In 2014, the first year of recreational marijuana sales in Colorado and Washington, adolescent cannabis use did not significantly change in either state, according to an important new federal survey released last week.
In fact, monthly adolescent cannabis use remained unchanged in 48 U.S. states in 2014 — and it declined in a few others, including former No. 1 state Rhode Island — according to the 2013-2014 report from the Substance Abuse and Mental Health Services Administration.
SAMHSA is the agency inside the U.S. Department of Health and Human Services whose mission is to “reduce the impact of substance abuse and mental illness on America’s communities,” and its previous survey for 2012-2013 had Colorado sitting in America’s No. 3 spot for teen marijuana use.
But given Colorado’s flat teen usage numbers, why is the state suddenly ranked No. 1 in the U.S. for teen marijuana use in the 2013-2014 survey — a statistic anti-legalization groups are already using as evidence that legalization leads to increased teen use?
It’s relatively simple, says a SAMHSA statistician who worked on this year’s report. While Colorado’s teen usage rates barely changed, the states that had more teen pot use in the previous survey changed even less — or saw significant decreases.
“Colorado’s rates are statistically the same between ’13 and ’14,” said Arthur Hughes, a statistician for the Washington D.C.-area SAMHSA.
Mind you, Colorado’s numbers aren’t exactly the same. In 2013-2014, 12.6 percent of 12- to 17-year-olds said they had used marijuana in the past month, up slightly from 11.2 percent in 2012-2013. But because this is a sample and not a census, Hughes said, a year-over-year uptick of 1.4 percent isn’t statistically significant because of the sampling variance.
“This is a standard approach that’s used in all major, federal surveys,” Hughes said.
One of the statistically significant changes in the new SAMHSA report did show adolescent pot use in Rhode Island, which formerly ranked No. 1 in the U.S. for teen use in the 2012-2013 data, drop from 13 to 10.7 percent. That is a statistically significant change, Hughes said.
Anti-marijuana group Project Sam jumped on the survey results with a media blast touting: “In Colorado especially, Big Marijuana has been allowed to run wild, and it appears that kids are paying the price more than in any other state in the country.”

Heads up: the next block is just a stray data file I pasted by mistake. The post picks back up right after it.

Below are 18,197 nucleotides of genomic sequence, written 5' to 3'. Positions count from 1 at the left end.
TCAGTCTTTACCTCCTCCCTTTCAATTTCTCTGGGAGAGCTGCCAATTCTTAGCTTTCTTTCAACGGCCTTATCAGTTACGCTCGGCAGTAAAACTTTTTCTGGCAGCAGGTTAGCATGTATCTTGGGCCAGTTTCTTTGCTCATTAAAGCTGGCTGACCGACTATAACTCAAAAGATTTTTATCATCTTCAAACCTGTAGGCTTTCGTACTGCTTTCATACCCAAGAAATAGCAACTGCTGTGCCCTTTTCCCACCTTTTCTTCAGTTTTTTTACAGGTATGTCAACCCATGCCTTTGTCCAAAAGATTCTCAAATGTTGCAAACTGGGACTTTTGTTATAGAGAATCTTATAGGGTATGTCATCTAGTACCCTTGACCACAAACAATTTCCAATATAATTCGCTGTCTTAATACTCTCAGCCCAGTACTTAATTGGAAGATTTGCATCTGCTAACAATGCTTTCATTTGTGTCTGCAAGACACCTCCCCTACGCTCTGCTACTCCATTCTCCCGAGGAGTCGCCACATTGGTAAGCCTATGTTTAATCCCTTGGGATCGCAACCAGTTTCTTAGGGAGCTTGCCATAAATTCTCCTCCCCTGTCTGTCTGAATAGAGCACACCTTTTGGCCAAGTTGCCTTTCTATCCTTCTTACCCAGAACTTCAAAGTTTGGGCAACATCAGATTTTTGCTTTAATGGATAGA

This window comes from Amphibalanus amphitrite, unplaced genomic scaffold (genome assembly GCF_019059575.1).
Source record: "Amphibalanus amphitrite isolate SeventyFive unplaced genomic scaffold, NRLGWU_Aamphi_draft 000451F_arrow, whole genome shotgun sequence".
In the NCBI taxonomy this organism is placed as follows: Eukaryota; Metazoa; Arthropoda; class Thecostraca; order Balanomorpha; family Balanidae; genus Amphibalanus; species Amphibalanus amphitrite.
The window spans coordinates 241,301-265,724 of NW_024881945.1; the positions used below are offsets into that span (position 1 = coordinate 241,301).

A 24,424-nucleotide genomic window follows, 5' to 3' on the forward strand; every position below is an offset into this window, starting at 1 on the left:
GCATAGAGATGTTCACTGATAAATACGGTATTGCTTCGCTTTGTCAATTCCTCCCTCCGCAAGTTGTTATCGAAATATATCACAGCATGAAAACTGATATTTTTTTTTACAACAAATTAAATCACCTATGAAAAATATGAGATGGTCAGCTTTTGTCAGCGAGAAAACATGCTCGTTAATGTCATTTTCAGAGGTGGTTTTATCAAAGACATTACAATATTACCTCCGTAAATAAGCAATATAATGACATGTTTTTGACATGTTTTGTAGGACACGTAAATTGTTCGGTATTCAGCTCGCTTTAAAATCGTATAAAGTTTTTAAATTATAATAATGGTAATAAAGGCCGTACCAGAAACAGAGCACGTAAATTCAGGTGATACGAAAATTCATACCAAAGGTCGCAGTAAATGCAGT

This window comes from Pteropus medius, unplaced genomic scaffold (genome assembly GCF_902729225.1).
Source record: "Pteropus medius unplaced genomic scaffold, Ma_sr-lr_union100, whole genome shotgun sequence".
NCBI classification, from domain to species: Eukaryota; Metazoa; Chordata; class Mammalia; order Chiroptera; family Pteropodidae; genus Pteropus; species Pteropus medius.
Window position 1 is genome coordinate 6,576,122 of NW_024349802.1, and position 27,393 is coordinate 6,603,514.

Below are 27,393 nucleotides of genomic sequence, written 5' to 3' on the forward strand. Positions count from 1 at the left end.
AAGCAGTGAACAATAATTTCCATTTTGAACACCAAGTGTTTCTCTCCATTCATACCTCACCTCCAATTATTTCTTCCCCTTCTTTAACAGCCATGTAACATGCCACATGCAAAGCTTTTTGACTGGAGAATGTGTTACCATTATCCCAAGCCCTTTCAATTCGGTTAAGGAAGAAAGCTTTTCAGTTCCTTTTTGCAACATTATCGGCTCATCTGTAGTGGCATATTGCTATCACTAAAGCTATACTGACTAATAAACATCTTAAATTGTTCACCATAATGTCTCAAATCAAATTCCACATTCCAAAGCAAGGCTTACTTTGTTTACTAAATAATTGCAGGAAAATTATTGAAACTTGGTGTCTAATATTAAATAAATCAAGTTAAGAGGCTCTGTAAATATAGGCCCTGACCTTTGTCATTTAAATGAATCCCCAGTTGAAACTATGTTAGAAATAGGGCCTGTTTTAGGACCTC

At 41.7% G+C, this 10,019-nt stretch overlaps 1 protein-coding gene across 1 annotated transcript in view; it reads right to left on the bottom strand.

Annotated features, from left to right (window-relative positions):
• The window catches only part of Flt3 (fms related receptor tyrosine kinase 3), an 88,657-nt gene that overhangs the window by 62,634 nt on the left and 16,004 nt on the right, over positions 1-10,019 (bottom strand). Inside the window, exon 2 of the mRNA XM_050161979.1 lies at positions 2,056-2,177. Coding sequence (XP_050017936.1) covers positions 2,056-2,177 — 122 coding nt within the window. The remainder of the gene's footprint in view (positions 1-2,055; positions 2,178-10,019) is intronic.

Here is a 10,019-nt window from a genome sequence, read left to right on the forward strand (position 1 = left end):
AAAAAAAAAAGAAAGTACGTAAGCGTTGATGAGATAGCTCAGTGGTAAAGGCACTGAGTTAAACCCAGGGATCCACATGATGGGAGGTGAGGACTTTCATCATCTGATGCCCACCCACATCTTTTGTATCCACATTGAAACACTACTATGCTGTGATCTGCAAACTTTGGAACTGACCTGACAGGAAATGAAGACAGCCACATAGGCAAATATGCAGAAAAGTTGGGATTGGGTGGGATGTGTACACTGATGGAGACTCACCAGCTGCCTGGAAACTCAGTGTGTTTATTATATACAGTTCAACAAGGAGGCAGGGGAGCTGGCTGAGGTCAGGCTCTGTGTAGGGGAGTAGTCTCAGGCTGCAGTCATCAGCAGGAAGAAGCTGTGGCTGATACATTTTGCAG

What About the Kids?
Legalization not encouraging teen use: America’s high school students are using drugs and alcohol at or near the lowest levels on record, according to the 2015 Monitoring the Future Survey, conducted by the University of Michigan and the National Institute on Drug Abuse (NIDA)
But Colorado’s top doctor fails to see any news in the survey’s latest results. Dr. Larry Wolk directs the Colorado Department of Public Health and Environment, and he echoed Hughes’ interpretation of the new data — that there was no significant year-over-year change in Colorado’s teen use numbers — and also added that the state’s teen use numbers were high even before recreational cannabis was legalized in late-2012.
“Colorado was within the range of being No. 1 even prior to legalization,” Wolk told The Cannabist. “We’ve always had a high use rate among youth and adults … It’s something we’ve had to contend with, whether or not marijuana is legal. So that’s not news. It’s easy to get misled by numbers if you don’t understand what’s behind those numbers.”
Colorado is hardly embracing its high adolescent usage, Wolk said.
“We’re obviously concerned about whether or not this is an early indicator of a concerning trend — and that’s why we want to stay vigilant on the prevention strategies we’re using to keep youths from using marijuana.”
Among the prevention strategies Wolk mentioned: Not allowing mainstream advertising or public displays from cannabis businesses, high taxes on pot products and public education campaigns on legal marijuana — including the “Good to Know” campaign, which won CDPHE a Cannabist Award last week in the Public Education category.